* ''InTheArmyNow''
* ''Film/{{Stripes}}''
* ''Delta Farce'', starring Creator/LarryTheCableGuy and Danny Trejo.
* ''Film/HotShots'' and ''Film/HotShotsPartDeux''; parodies of ''Film/TopGun'' and ''Franchise/{{Rambo}}'' respectively
* ''Film/MisterRoberts'', which is about the Navy for a change.
* ''Film/DrStrangelove''
* ''No Time for Sergeants'' presents an Air Force take on the genre
* ''Literature/CatchTwentyTwo'' is military farce turned UpToEleven.
* ''TheWackiestShipInTheArmy.''
* ''Film/OperationPetticoat'' about a US Navy submarine's problems at the outbreak of UsefulNotes/WorldWarTwo in the Pacific.
* ''Film/DownPeriscope'' is another submarine example, with a RagtagBunchOfMisfits being assigned to crew a UsefulNotes/KoreanWar-era diesel submarine as part of a wargame scenario.
* ''Private Benjamin'', the subsequent TV series even moreso.
* ''Buck Privates'', starring AbbottAndCostello.
* ''I Was a Male War Bride'', a VeryLooselyBasedOnATrueStory 1949 film with CaryGrant as a French army captain who ends up DisguisedInDrag as a U.S. army nurse in order to accompany his U.S. Women's Army Corps wife back to America after UsefulNotes/WorldWarII. (This was because the Pentagon had only anticipated war brides, not war grooms.)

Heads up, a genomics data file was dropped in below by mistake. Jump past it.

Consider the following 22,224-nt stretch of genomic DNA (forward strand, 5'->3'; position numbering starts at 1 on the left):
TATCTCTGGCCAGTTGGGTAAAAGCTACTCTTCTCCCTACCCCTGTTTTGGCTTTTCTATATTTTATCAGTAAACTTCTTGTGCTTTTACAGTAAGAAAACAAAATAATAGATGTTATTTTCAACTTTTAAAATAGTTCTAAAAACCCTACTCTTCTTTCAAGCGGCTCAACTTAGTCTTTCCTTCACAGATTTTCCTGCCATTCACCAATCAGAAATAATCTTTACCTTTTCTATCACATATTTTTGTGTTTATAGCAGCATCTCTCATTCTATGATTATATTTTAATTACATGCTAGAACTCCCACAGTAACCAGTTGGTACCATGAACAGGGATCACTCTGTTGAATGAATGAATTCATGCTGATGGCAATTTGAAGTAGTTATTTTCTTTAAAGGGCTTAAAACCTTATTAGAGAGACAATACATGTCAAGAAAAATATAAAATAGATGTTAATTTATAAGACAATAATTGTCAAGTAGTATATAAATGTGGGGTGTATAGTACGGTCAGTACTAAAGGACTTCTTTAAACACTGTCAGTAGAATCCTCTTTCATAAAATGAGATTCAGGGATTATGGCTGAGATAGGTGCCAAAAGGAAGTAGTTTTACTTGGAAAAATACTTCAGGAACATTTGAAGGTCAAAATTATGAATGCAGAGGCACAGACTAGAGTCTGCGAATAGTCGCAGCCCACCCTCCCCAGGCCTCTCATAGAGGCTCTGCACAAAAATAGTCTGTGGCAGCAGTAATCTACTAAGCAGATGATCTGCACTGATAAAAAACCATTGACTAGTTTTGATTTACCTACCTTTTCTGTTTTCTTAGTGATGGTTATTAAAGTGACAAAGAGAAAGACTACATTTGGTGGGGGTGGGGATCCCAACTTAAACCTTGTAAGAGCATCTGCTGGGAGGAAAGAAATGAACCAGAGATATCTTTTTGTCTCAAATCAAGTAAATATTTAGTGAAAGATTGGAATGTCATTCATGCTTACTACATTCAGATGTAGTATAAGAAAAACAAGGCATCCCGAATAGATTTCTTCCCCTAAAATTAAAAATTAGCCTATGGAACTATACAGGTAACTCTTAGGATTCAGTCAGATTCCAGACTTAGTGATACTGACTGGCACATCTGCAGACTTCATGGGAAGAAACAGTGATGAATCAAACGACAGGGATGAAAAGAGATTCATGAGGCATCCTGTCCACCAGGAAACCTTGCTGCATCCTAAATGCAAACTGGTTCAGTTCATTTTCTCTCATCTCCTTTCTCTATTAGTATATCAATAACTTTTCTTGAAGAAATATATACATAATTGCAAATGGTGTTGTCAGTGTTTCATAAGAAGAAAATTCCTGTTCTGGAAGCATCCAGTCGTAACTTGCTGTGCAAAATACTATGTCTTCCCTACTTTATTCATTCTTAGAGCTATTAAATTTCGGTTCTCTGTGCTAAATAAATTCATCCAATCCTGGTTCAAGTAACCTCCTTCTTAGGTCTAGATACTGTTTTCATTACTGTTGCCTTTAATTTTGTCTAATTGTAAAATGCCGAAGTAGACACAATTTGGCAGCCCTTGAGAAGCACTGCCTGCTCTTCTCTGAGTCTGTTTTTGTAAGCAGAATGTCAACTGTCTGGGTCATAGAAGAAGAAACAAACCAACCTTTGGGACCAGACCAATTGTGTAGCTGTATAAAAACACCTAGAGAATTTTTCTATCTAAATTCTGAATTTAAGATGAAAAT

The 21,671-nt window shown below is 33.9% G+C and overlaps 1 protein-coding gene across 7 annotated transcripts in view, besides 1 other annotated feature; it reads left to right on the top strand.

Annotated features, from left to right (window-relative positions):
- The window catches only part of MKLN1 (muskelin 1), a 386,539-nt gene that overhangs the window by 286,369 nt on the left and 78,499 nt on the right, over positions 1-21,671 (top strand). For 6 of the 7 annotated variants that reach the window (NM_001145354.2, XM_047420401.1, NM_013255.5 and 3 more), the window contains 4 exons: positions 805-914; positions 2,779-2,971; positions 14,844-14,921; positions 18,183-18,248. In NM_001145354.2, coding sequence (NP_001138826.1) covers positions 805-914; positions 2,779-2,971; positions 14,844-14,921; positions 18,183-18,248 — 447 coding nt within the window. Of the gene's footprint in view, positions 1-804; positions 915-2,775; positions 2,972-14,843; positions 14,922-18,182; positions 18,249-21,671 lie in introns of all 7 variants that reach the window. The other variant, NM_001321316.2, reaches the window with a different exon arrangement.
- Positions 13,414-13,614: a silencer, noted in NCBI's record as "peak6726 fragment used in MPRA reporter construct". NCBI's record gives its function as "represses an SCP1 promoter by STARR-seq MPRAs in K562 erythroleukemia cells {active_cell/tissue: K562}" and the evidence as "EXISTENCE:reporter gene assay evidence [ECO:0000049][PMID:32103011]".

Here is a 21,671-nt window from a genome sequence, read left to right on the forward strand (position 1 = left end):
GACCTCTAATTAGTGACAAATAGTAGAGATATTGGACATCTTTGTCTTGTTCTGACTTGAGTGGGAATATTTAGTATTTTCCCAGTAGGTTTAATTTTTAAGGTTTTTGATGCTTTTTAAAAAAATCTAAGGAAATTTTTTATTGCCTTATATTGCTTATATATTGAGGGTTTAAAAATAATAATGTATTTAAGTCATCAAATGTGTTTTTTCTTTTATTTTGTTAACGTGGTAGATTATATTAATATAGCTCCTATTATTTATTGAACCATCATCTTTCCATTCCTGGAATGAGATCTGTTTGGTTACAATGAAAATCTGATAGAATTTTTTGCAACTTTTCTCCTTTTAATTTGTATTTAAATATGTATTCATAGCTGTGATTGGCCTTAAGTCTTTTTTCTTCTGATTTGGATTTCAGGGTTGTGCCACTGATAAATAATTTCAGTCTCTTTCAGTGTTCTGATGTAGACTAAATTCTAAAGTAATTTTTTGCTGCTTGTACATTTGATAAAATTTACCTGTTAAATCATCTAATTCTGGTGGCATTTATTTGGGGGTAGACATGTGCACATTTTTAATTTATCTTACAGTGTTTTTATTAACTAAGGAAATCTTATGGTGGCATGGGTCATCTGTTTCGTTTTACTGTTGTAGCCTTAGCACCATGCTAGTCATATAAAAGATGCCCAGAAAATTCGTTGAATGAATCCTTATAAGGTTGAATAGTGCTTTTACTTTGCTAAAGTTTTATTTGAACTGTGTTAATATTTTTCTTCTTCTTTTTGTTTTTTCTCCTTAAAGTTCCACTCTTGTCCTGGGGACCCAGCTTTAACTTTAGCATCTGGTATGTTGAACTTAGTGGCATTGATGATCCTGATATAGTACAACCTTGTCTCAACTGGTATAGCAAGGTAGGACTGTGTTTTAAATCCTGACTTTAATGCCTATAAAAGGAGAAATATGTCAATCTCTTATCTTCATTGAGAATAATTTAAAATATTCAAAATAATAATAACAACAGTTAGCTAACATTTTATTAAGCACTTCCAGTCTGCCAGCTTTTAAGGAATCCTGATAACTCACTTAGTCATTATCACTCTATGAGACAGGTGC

* ''Film/ZeroMotivation'' is the Israeli take on this trope.

* Modern readers of ''Series/{{MASH}}'' may be surprised to find that the original book was more about military farce than social commentary. Later books in the series do include a lot of social commentary, but it's ''conservative'' social commentary.
* ''Literature/CatchTwentyTwo''
* ''Captain Fatso'' was just one a series of little remembered but once popular navy farces written by Rear Admiral Daniel V. Gallery.
* ''The Ship with the Flat Tire''
* The Literature/McAuslan series by Creator/GeorgeMacDonaldFraser consists of affectionate, semi-fictional Armed Farces stories. His ''Quartered Safe Out Here'' is a less farcical, less fictional (though still quite funny) memoir.
* Fraser's Literature/{{Flashman}} series is a good example of the wartime kind, featuring a DirtyCoward DesignatedHero as the protagonist and replete with BlackComedy throughout.
* ''Literature/AdolfHitlerMyPartInHisDownfall'' by Creator/SpikeMilligan. BasedOnATrueStory, but no less farcical.